Easter part 2

After my stay in Sevilla I went to Malaga with my Japanese friend. I stayed in Malaga one month in October November, so that’s how we met and she also stayed at my flat during Las Fallas. We saw the procession there too.

I wanted to see Alhambra and get new memories of it, not those of a horrible trip with my father. I went there alone because me friend had already been there three times. It was very nice, I needed to see some nature again, so I walked around and smelled the flowers. After my short stay in Malaga I went to Barcelona to meet my mother. I came early and got time before some friends were arriving.  My mother got there the next day so we ate dinner together after tying to buy tickets to the Barca game. It would have been cool to see.

With my mother we saw La Sagrada familia, which I saw three years ago so it was almost as i remembered it. We visited Parc Güell and Las ramblas and the Gaudí houses. When we arrived in Valencia we were both really tired. But we managed a little shopping trip and La ciudad de las artes. She really wanted to see the university so we did and took some funny pictures. And I wanted her to see the beach and try the Valencian paella.

When I met her at the airport I started crying I was sad and happy at the same time, and I ended up laughing butt he tears didn’t stop. It was weird. I didn’t cry when he left, but I was quite sad. I always leave her and I feel bad that I don’t study my whole bachelor in Norway. I constantly seek outwards and don’t feel comfortable there. But I’m giving it another go only a different university and city this time, maybe it’ll get better….

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A desert flower that can never blossom

“Desert flower” is a movie about a model from Somalia. She was the first one to talk to the public about female circumcision. The movie touched me deeply. I cried during a scene where they show her as a three-year-old girl taken by her mother to the woman who cuts, removing her genitals and sewing her up. They didn’t show the exact procedure, but it was horrible seeing the young girl crying and screaming, and the bloodstain covering the rock. All this while her telling us how the birds ate the parts cut off.  After the procedure they sew them up to keep the virgins until their wedding night when the husband cuts them open, and I guess you know the rest. It must be excruciatingly painful. It’s a despicable act robbing women of their womanhood, their right to feel pleasure, and to give birth. We must be grateful for equality, but at the same time not to take it for granted. Not all women are as fortunate as us. Fight injustice against women!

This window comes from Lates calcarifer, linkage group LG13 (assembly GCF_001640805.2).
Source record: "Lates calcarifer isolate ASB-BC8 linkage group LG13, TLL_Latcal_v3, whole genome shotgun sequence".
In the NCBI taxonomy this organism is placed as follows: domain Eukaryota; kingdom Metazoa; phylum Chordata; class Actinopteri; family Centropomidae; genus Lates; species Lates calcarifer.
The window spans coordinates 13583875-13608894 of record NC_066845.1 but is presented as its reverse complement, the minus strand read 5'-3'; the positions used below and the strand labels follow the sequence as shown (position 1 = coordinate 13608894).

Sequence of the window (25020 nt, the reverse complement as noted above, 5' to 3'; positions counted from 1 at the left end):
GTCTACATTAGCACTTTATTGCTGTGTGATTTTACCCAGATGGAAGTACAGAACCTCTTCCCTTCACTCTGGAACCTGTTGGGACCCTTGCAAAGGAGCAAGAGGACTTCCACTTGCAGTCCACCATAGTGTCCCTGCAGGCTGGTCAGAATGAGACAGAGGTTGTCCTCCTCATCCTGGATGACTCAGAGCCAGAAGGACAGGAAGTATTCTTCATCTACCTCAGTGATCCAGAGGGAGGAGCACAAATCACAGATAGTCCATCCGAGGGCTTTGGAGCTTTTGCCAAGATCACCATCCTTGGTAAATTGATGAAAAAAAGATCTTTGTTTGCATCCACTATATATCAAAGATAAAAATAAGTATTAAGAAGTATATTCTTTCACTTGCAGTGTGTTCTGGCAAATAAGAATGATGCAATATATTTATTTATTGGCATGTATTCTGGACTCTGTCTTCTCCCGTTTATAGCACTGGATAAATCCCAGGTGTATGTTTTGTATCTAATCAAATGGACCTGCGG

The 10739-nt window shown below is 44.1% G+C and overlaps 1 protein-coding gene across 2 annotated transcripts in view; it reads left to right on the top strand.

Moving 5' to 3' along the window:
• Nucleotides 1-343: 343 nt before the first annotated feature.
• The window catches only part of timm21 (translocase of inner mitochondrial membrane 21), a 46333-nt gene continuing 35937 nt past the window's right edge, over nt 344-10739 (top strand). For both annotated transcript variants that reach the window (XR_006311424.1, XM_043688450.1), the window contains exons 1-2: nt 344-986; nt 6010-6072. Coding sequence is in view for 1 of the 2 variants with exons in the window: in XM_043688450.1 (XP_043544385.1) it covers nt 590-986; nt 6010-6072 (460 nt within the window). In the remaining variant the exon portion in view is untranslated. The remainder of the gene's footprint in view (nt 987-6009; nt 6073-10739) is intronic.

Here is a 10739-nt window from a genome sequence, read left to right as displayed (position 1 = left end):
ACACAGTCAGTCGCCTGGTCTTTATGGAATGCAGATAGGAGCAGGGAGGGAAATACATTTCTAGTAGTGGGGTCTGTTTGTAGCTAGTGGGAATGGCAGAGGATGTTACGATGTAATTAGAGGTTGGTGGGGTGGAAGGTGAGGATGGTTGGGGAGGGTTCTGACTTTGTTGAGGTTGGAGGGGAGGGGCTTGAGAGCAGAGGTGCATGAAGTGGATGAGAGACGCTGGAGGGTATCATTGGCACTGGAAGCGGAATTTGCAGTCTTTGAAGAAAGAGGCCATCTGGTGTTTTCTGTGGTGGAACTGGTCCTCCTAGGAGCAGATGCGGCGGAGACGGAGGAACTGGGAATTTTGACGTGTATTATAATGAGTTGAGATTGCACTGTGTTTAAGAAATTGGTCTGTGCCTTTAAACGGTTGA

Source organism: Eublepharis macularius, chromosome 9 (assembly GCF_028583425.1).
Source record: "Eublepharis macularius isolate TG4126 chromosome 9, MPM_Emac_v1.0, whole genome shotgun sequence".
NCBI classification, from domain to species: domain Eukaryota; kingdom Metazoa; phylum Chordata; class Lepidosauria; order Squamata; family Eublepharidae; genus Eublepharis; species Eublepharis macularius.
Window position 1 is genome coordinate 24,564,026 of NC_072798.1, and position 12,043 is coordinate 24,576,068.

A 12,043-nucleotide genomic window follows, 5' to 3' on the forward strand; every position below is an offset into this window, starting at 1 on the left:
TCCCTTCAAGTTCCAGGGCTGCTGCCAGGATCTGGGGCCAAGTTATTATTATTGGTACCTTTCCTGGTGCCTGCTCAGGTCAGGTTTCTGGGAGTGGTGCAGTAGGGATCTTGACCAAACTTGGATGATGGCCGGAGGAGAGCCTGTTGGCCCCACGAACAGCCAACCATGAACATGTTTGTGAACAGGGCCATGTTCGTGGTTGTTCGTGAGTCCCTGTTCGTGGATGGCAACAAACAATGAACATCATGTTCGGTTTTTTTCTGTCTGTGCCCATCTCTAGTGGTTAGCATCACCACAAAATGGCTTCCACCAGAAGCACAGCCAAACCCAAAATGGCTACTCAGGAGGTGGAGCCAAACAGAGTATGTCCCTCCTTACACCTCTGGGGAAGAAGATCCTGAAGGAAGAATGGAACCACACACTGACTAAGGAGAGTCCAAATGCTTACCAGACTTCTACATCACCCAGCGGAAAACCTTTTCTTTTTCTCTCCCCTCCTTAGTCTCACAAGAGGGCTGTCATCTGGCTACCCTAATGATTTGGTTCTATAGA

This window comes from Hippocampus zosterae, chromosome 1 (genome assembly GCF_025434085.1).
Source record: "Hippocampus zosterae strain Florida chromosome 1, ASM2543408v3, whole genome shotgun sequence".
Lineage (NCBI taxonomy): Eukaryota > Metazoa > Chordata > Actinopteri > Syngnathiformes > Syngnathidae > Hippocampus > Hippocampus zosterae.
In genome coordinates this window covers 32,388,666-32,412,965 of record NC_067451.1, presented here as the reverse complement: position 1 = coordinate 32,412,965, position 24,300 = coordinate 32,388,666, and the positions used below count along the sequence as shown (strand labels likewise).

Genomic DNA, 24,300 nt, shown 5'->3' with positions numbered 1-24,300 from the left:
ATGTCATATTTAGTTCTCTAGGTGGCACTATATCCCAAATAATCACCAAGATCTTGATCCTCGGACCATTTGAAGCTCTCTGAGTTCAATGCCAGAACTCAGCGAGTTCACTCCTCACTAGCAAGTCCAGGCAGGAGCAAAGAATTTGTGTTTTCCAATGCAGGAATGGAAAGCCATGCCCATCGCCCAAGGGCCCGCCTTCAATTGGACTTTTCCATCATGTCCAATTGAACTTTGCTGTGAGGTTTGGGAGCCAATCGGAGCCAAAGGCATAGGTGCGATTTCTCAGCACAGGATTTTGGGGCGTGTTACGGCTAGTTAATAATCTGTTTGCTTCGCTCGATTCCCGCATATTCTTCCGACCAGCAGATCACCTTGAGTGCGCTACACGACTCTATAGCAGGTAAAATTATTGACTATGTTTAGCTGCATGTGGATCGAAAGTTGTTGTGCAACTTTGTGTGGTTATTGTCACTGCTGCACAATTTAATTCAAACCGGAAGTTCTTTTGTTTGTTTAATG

Working-class heroes

Summer is the time for summer jobs, earning enough money for another year of study. Some also have to work while studying. It can be hard worrying about paying the bills and standing on your own two feet. Many get financial support from their parents, but not everybody. I got very upset when a director in the Norwegian Bank said that parents should buy apartments for their children while studying. This outraged me; I know a few who actually have parents that buy them apartments in Oslo, the capital of Norway. It’s not realistic for the majority of people studying in Norway. It’s very expensive living here. I won’t lie and say I wish I had that kind of financial comfort, but I don’t. I work for my money; I don’t get a dime from my parents. And No, my parents did not pay for my drivers licence that can peak 30.000 NOK. It’s hard, but it teaches you nothing is free. It might sound cynical, but it’s the way of life. You got to work for the things you want. A lot of people give up and expect things to just come to them. For some it will, but that will prevent them from growing.

I write this to give support to those who are not in a safe financial situation.  I admire all those who work hard to achieve things. I know that one day it will bear fruits.

Destination Unknown